US Dollar Tanks as August NFPs Miss, Unemployment Rate Holds Steady
- Job growth came in below expectations, enough to knock a September rate hike off the table.
- Softer wage growth signals weaker inflation pressures - giving the Fed less of a reason to hike immediately.
August jobs growth, as has seasonally been the case, was slower than that in recent months, but with the headline figure of +151K, compared with expectations of +180K, putting this at the low end of what could be considered the ‘Goldilocks’ zone. While job growth is certainly “slower” on a month-to-month basis, it is still showing a strong trend and that April and May were only slight disruptions. It’s important to keep in mind that, while markets psychologically hold +200K as the threshold, Fed officials, including Fed Chair Janet Yellen and FRB of San Francisco President John Williams have both said that breakeven jobs growth is only around +100K per month.
The rest of the report painted a mixed picture of labor force strength. The unemployment rate and labor force participation rate held steady at 4.9% and 62.8%, respectively. Wage gains were the biggest disappointment, as it slowed down to +2.4% from a revised higher +2.7% on a yearly basis. The underemployment rate held steady at 9.7%. Putting this in context of the recent slide in energy prices in the last weeks of summer, it’s evident there are few signs of strong inflation. Accordingly, this is the type of jobs report that will lead the Fed to a hawkish hold in a few weeks: the data isn’t strong enough to justify a rate hike now, but we’re close.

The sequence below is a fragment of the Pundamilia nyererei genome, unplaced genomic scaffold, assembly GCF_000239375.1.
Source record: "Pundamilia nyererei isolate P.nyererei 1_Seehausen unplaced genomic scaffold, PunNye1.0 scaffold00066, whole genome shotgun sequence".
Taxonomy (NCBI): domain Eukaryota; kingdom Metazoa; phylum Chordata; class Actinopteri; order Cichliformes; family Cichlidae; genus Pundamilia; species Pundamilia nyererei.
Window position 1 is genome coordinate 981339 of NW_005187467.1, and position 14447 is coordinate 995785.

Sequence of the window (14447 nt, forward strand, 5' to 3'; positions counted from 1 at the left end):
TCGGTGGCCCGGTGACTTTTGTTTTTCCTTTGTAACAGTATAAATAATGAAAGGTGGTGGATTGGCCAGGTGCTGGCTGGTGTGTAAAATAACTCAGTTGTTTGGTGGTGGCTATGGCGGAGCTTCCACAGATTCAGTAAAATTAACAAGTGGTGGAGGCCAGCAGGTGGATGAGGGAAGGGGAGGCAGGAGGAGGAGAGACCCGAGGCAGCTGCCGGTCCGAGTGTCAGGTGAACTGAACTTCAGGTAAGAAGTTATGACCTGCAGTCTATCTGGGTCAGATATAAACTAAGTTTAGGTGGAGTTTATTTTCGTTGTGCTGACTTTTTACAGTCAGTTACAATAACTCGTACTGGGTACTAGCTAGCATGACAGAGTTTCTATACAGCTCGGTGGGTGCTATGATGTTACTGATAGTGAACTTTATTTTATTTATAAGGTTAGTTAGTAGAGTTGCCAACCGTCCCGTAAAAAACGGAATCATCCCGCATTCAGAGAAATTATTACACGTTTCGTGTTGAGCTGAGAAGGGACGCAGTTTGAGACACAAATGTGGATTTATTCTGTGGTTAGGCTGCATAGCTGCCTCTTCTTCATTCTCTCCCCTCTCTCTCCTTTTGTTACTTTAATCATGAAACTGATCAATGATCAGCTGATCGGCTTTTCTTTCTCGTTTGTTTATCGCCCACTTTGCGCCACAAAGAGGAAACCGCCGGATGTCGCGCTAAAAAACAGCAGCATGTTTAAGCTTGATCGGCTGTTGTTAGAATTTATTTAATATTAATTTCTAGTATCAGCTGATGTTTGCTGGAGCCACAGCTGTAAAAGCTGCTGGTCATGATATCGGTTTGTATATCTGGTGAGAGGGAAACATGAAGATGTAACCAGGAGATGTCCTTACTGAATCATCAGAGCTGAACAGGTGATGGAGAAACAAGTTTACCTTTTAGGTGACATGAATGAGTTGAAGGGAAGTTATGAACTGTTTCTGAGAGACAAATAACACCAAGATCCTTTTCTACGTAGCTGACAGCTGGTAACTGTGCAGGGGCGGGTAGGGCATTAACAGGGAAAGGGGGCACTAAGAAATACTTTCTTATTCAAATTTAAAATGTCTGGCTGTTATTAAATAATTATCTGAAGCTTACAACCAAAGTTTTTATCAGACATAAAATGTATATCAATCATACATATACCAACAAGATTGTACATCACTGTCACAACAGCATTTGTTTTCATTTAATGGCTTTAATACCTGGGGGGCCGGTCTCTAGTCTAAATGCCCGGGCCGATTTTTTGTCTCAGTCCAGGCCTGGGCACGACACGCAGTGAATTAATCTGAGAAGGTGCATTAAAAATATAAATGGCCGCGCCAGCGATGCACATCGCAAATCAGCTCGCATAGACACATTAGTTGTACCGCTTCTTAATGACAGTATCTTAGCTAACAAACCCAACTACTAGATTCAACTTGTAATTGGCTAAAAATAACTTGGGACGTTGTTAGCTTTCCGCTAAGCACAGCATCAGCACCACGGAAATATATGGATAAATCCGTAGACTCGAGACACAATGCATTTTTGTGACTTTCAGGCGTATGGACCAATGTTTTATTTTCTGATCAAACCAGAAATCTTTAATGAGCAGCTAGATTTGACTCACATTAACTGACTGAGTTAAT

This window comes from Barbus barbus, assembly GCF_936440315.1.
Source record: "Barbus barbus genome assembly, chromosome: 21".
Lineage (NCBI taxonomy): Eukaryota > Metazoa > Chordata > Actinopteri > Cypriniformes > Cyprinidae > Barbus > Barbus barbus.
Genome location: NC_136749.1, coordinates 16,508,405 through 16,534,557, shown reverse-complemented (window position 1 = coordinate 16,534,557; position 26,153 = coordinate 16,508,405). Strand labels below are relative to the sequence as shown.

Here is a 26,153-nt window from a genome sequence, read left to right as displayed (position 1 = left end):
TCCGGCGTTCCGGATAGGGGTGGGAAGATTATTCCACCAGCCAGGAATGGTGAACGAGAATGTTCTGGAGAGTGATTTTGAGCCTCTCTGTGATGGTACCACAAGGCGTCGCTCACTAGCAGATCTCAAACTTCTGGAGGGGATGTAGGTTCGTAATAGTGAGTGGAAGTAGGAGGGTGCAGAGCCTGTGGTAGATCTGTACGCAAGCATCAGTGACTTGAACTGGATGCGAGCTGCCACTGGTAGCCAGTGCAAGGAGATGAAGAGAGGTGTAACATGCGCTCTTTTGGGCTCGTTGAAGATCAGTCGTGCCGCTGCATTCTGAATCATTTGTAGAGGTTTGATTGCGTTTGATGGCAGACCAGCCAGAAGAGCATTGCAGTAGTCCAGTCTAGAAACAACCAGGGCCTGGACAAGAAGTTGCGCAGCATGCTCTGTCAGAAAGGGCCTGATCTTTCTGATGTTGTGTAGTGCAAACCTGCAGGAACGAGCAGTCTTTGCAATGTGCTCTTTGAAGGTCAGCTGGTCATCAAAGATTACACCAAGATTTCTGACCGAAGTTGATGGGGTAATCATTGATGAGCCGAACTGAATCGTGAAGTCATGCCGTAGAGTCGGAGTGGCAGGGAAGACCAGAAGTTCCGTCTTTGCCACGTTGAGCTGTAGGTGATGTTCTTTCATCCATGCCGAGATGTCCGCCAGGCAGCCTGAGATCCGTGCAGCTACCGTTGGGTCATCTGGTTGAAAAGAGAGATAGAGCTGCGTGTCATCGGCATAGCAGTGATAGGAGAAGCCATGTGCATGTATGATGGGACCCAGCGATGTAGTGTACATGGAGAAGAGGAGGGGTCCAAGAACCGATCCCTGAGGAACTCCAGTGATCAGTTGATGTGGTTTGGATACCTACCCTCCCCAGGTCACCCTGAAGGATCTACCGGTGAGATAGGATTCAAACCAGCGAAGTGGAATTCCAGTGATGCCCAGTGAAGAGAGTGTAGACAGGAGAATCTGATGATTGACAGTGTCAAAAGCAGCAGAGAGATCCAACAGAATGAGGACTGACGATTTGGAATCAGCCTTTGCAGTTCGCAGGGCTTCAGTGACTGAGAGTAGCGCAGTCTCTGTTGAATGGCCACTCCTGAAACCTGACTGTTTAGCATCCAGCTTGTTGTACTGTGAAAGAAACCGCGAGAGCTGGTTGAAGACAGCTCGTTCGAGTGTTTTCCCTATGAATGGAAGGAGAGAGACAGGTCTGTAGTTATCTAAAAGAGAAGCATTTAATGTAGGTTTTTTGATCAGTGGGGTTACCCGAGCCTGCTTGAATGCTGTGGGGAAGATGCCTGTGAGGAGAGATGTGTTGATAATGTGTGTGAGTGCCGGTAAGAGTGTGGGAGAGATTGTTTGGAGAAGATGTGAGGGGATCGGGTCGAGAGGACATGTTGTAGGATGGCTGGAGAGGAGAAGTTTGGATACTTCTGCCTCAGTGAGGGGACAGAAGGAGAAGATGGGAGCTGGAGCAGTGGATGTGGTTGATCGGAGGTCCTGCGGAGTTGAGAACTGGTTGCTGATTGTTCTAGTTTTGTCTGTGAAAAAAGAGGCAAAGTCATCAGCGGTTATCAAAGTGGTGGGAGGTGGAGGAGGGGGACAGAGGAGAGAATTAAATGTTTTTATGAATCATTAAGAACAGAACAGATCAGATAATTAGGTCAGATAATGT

While almost every headline jobs growth read has been dubbed “most important NFP” for the last year and a half, this one certainly held importance. This report comes on the heels of Fed Chair Janet Yellen saying that recent economic data have supported the case for a rate hike and Vice Chair Stanley Fischer saying that the Fed cannot afford “one and done.” Immediately following the report, Fed funds futures contracts were implying a 20% chance of a rate hike in September, down from 34% ahead of the jobs data. Let’s not mince words: after forecasting four rates hikes in 2016 at their December 2015 meeting, the Fed needs to hike at least once this year – December, most likely, when their last SEP of the year comes out – to save face.
Here are the data hurting the US Dollar this morning:
- USD Unemployment Rate (AUG): 4.9% versus 4.8% expected, from 4.9%.
- USD Change in Non-farm Payrolls (AUG): +151K versus +180K expected, from +275K (revised higher from +255K).
- USD Labor Force Participation Rate (AUG): 62.8% unch.
- USD Average Hourly Earnings (AUG): +2.4% versus +2.5% expected, from +2.7% (y/y).
Chart 1: GBP/USD 1-minute Chart (September 2, 2016 Intraday)
Following the data, the US Dollar weakened signifcantly against most major pairs. GBP/USD rose from $1.3255 to 1.3340 and by the time of writing had settled near $1.3318. Elsewhere, US Dollar losses were consistent, with USD/CAD falling from C$1.3096 pre-report to $1.3017 at the time of writing. With FX volatility edging higher again as summer ends, it’s the right time to review risk management principles to protect your capital.
--- Written by Christopher Vecchio, Currency Strategist and Omar Habib, DailyFX Research
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